Joy Victory is Deputy Managing Editor of HealthNewsReview.org. She tweets at @thejoyvictory.
An extremely brief New York Times “Well” post published last week — “A ‘Sweet Spot’ for Heart Health” — suggests that people must be within a very narrow weight range–a body-mass index (BMI) of 21 to 23–if they want to reduce their risk of heart disease as much as possible.
The Times’ article reports on a prospective study of nearly 300,000 middle-aged British men and women, followed for about five years, who had their relative body fat measured by five methods: body-mass index (BMI), waist circumference, waist-to-hip ratio, waist-to-height ratio, and body fat percentage.
The British study adds to a growing body of research that shows that the so-called “obesity paradox” — the notion that a slightly higher than “normal” BMI may reduce mortality — may not really exist. Such was the case with this study: Increasing BMI was associated with an increased risk for heart disease, as well as with the other measurements for measuring body fat.
And there was no BMI “sweet spot,” so to speak. Overall–after researchers controlled for things like smoking and coexisting health conditions–the less people weighed, the less likely they were to develop heart disease.
But the Times’ article doesn’t provide this context and instead implies that people must be within a narrow BMI range–not too low, and not too high. It also doesn’t explain that the BMI is an imperfect tool and shouldn’t be used in isolation: Very fit athletes, for example, can have a high BMI that places them in the “overweight” category.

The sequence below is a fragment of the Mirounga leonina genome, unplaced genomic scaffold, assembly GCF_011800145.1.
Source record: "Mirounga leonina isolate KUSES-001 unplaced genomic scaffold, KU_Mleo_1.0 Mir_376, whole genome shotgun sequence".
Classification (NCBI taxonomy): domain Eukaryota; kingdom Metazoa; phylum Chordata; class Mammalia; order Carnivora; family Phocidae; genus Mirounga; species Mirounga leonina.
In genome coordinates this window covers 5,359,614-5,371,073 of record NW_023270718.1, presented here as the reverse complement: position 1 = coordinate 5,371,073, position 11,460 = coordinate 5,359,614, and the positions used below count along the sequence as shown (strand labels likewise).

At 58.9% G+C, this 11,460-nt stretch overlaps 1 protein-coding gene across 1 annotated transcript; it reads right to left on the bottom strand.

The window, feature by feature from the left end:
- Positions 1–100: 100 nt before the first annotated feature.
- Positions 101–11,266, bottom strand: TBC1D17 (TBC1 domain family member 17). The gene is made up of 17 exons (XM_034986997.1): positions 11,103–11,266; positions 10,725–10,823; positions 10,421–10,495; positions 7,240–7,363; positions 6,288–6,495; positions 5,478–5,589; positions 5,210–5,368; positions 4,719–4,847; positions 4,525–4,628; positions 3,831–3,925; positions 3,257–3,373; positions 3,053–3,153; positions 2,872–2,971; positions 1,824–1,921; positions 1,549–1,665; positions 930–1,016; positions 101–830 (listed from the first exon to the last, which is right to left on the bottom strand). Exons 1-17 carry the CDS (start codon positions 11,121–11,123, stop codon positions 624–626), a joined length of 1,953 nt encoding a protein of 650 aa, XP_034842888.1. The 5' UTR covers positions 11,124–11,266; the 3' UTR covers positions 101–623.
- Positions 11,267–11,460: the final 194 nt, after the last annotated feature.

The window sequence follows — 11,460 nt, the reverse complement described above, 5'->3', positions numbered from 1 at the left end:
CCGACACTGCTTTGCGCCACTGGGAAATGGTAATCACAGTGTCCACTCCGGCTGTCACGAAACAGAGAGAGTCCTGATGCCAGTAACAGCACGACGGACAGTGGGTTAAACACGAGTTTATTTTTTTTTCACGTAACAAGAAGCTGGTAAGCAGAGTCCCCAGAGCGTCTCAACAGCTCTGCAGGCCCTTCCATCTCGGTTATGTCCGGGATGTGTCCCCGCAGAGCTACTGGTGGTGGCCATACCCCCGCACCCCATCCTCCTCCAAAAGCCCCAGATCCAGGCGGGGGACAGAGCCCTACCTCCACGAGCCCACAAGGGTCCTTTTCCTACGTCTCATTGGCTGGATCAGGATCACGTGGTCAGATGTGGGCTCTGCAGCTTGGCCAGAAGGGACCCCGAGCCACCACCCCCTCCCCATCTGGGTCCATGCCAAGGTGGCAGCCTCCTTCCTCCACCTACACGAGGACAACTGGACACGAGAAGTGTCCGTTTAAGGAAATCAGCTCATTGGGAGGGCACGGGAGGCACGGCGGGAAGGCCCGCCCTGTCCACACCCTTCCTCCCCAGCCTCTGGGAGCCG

Nor is it mentioned that this kind of research, known as a prospective cohort study, is not designed to prove that obesity — or even fat itself — causes cardiovascular disease. All the variables that likely contribute to heart disease cannot be fully accounted for in this kind of study design.
Of course, there is extensive evidence that obesity is associated with numerous health risks including cardiovascular disease. But whether there’s really such a thing as a narrow “sweet spot” cannot be conclusively determined by this type of study, and the article should have said as much.
As one reader noted: “Once again we are treated to a correlations=causation conclusion that is not actually made by the study. It may be that meeting a target BMI will reduce your chances of having cardiovascular disease or it may be an irrelevant marker of the real causes.”